What's the most important issue facing the country? AU students weigh in
Answers range from climate change to capitalism
We asked AU students, who attend one of the most politically active campuses in the country, to answer the following question: What is the most important issue facing the country today?
Senior Elyse Notarianni thinks the biggest issue facing the country is disunity.
“Everybody’s just fighting with each other for the sake that somebody else is on the other side,” Notarianni said. “We can’t really solve any problems because nobody wants to work with anybody else.”
Notarianni, a print journalism major, said her main concern is the way the news media can widen the divide between the two major political parties.
“I think that news [media] is a huge issue because there are so many people who don't trust the news and I think that creates a lot of disunity because there are people who will read a newspaper and [not] believe what the newspaper says,” Notarianni said. “I believe you should to a degree, but there are people who will just say that it’s not true just because it was printed by a newspaper.”
By Alyssa Rotunno
Senior Ryan Molinari believes the most important issue facing the U.S. is climate change.
“A lot of other things will make life terrible for people in the interim, but climate change will actually make life impossible eventually,” Molinari said.
A Portland native studying communication, legal institutions, economics and government, Molinari said the U.S. has a big opportunity to affect climate change. However, he said the federal government needs a lot more convincing on the issue.
Despite what he sees as inaction on the government side, Molinari said there are companies, cities and nonprofits taking steps in the right direction toward environmental sustainability.
“I think we’re making progress, but it’s not on the grand scale where it needs to be,” Molinari said.
By Tanner Hackney
According to senior Angela DiGiaimio, global climate change is the most pressing issue facing the nation today.
“From a national security standpoint, I’d like to cite Hurricane Harvey and the Zika virus as proof,” DiGiaimio said.
Growing up in a nature-oriented family, DiGiaimio was exposed to the environment at an early age. Some of her studies, such as her oceanography course, continue to inspire her passion for preserving the ecosystem.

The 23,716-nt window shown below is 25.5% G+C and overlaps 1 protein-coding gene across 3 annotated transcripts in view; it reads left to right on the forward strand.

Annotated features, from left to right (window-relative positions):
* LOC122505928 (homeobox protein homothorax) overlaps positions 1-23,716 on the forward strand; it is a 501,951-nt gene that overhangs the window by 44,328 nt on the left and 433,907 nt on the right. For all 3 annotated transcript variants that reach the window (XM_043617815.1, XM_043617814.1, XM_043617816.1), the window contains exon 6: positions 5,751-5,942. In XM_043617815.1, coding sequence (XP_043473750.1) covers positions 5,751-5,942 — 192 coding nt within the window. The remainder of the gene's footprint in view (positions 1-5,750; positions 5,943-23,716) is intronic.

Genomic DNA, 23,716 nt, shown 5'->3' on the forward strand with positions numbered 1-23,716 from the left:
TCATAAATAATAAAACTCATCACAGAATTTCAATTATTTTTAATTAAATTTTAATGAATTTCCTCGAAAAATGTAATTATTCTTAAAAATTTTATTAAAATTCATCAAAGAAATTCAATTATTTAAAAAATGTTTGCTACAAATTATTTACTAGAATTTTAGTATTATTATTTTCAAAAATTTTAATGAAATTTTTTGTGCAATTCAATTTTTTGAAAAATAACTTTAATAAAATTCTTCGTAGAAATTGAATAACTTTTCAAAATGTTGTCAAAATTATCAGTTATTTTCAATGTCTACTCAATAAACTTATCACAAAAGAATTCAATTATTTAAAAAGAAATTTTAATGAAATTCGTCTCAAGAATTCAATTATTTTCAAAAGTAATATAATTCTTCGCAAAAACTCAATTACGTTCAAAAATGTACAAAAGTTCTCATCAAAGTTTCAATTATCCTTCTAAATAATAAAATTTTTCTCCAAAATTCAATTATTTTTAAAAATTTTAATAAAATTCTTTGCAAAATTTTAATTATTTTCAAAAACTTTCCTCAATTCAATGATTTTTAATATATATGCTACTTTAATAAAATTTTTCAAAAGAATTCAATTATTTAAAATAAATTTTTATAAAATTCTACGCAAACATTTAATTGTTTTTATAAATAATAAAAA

But with Trump as president, DiGiaimio maintains little confidence in the country’s ability to tackle this issue, calling EPA head Scott Pruitt a "climate change denier." If anyone could tackle the global climate change issue appropriately, Bernie Sanders would have been that leader, DiGiaimio said.
“I would prefer for Bernie to have been in office," DiGiaimio said. "I think he would have been the best fit for addressing climate change.”
By Emily Simonsen
Junior Antonio Àlvarez thinks the resilience of capitalism is the most important issue facing the country today.
“So many of our problems, like systemic racism, gender discrimination and underdevelopment in the world, stem from [capitalism],” Àlvarez said. “They stem from the exploitation and the global system that we have inherited from the past.”
Systemic racism personally affects Àlvarez as a first-generation student, he said. He is not confident in the country’s ability to address the effects of capitalism – at least not for a long time.
“I just think there are a lot of stakeholders in the current system, and the system is very stable right now, so there’s not really any indication of change,” Àlvarez said.
By Tessa Dolt
Annie Dempsey thinks the most important issues facing the country are the problems that spurred the Black Lives Matter movement, such as police brutality.
“I think there are so many important issues but, for me, that’s really important,” Dempsey said.
Dempsey, a first-year student from Virginia Beach who hasn’t yet declared a major, thinks that it’s difficult to identify the most important issue but believes that “people need to understand the movement more.”
“I just think it’s important and everyone should understand it and support it because people are dying,” Dempsey said.
By Ambar Pardilla
Junior Andrew Watring thinks the most important issue facing the country is the quality of the public education system.
"I think there [are] systemic issues that need to be dealt with, with racism, but … just because this has been most recent on my mind, our education system is in shambles,” Watring said. “That contributes to a lot of the racism and homophobia and lack of sex-ed that we have.”
As an education and theater arts major, Watring sees the large issues facing the country today as stemming from what is taught in school -- and the effects that follow.
“Our students just cannot compete in any economy in any way, shape or form, and so I feel like we need systemic education reform," Watring said.
By Nicole Schaller
These profiles were written for AU professor Jane Hall's advanced reporting class and published with the subjects' consent.